Tag Archives: National Oceanography Centre

Fast-Moving Undersea Waterfalls Control Submarine Channels

NOC waterfalls submarine channels

New research led by the U.K. National Oceanography Centre (NOC) has discovered how fast-moving waterfalls under the sea control the shape and behavior of submarine channels. These underwater channels are the offshore equivalents of rivers, but can be much larger. Submarine channels can extend for tens to thousands of kilometers offshore, providing an important conduit for the transfer of sediment,

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Microplastics Accumulate in Deep-Sea Life Hotspots

Research published this month reveals that microplastics often accumulate on the deep sea floor in the same place as diverse and dense marine life communities. This is because the same submarine sediment flows that transfer the oxygen and nutrients needed to sustain life, also transport microplastics from urban rivers to the deep-sea floor via pathways such as submarine canyons.  The findings result

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Smart Boulders Designed to Move with Seafloor Avalanches to Assess Cable Routes

Robotic sensors disguised as boulders, or ‘smart boulders’, have been used to measure the initiation and evolution of huge seafloor avalanches for the first time, revealing some surprising findings that will help inform where best to lay the seafloor cables that keep the internet running. Published this month in the journal Nature Communications, this research shows that submarine avalanches of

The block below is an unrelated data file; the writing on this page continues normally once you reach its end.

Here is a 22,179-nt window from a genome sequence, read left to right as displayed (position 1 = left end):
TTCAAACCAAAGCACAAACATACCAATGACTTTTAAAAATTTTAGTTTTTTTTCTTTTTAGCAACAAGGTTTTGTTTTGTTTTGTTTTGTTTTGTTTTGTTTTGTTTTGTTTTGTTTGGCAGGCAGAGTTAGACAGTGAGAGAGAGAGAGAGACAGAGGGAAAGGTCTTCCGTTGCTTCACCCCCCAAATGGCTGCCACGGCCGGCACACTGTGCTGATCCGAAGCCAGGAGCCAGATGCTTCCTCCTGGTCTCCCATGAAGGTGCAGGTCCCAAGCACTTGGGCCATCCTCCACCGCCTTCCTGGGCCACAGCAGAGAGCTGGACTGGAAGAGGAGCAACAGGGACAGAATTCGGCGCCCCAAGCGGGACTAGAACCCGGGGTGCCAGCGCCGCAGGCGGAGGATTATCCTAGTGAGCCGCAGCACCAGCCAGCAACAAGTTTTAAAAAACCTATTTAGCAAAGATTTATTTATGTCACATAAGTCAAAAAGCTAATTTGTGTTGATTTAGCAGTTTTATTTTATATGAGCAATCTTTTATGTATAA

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Boaty McBoatface AUV Completes its First Under-Ice Antarctic Mission

An AUV-ALR deployed by the U.K. National Oceanography Centre has completed its first under-ice Antarctic mission. The autosub long range (ALR) AUV was used as part of the British Antarctic Survey’s Filchner Ice Shelf System (FISS) Project. The AUV, which was named “Boaty McBoatface” through an internet poll held by the UK Natural Environment Research Council in 2016, was deployed

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